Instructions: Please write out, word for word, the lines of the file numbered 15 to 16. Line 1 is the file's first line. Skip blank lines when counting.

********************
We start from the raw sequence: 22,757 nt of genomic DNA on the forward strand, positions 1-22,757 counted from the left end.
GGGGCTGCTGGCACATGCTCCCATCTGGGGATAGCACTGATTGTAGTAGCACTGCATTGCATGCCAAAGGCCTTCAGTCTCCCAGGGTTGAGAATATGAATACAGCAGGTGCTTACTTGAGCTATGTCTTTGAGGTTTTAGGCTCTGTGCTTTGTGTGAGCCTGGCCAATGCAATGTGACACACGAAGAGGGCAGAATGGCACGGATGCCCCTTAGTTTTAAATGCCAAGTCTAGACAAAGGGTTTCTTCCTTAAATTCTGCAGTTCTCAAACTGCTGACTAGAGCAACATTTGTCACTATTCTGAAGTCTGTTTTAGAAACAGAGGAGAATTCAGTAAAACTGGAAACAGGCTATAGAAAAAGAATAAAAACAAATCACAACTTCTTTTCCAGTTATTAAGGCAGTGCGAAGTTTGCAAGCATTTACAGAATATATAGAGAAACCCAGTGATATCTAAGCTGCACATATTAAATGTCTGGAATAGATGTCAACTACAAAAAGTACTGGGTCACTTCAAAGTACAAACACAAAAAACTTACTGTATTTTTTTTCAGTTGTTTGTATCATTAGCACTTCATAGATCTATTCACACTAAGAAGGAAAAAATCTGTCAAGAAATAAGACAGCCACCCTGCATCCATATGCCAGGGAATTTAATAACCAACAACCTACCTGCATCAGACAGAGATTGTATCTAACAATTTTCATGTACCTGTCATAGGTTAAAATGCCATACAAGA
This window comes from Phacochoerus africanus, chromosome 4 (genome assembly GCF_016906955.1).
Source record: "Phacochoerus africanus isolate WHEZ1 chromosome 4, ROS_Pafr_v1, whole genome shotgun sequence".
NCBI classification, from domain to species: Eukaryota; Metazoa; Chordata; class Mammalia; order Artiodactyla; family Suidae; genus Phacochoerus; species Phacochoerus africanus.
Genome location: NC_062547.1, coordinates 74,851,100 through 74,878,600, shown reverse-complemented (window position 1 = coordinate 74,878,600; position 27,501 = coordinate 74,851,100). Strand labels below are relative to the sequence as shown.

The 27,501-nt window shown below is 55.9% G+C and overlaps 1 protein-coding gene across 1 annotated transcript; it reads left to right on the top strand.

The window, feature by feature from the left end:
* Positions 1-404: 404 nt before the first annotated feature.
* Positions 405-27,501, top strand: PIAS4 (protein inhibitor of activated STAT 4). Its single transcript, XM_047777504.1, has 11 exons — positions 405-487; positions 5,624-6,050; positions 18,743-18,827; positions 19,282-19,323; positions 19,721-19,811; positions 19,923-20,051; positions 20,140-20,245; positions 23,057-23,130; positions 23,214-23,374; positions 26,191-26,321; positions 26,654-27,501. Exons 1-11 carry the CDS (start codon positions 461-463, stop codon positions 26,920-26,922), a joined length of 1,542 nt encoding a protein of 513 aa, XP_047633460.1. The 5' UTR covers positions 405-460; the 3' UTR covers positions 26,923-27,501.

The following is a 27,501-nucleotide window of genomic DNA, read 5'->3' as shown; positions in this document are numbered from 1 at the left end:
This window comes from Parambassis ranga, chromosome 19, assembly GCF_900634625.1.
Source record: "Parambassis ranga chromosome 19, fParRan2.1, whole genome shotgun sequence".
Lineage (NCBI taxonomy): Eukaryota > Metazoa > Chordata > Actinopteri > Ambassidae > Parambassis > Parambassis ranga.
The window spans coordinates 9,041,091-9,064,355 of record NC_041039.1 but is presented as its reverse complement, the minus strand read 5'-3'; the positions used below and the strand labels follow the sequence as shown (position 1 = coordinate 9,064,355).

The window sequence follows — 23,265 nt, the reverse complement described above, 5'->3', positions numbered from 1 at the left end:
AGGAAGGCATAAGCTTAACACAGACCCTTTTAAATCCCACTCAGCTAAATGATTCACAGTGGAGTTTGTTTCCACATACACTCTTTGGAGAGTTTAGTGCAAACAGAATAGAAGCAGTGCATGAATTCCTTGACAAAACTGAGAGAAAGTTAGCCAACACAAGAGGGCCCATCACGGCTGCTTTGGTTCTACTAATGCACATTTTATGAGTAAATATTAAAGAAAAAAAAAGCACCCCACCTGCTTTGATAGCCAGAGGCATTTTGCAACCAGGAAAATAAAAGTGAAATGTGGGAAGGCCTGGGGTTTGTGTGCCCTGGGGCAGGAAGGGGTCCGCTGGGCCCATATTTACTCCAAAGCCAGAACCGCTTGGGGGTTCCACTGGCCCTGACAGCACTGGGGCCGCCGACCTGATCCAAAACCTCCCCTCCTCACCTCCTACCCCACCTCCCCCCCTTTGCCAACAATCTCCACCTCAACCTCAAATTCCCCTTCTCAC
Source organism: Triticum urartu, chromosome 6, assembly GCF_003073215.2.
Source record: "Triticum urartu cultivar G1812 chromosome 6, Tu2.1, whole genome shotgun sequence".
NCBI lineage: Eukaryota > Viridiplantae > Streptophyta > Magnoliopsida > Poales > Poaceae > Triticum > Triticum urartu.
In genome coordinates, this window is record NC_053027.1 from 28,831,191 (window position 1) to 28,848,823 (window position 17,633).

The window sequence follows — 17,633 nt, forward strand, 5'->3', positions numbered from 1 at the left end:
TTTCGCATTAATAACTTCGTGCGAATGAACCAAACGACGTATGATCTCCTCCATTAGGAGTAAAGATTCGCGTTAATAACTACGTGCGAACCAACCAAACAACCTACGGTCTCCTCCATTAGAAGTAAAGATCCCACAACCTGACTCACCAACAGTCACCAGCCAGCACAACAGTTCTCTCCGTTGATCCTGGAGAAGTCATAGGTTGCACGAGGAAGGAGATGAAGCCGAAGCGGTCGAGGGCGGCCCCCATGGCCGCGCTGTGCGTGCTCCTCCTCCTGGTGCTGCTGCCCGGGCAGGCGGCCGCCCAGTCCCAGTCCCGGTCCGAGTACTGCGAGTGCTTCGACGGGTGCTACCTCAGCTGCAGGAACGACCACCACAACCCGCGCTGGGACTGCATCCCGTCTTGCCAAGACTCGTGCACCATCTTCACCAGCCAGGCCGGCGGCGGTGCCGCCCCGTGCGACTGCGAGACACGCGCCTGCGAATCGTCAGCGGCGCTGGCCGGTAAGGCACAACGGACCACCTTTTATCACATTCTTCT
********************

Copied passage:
The window spans coordinates 9,041,091-9,064,355 of record NC_041039.1 but is presented as its reverse complement, the minus strand read 5'-3'; the positions used below and the strand labels follow the sequence as shown (position 1 = coordinate 9,064,355).

The window sequence follows — 23,265 nt, the reverse complement described above, 5'->3', positions numbered from 1 at the left end: